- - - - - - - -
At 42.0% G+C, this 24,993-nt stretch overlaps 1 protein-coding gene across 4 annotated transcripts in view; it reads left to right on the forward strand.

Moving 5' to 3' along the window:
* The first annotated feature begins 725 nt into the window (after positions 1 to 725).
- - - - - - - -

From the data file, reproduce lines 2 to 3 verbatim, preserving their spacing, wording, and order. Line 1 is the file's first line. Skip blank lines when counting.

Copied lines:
Moving 5' to 3' along the window:
* The first annotated feature begins 725 nt into the window (after positions 1 to 725).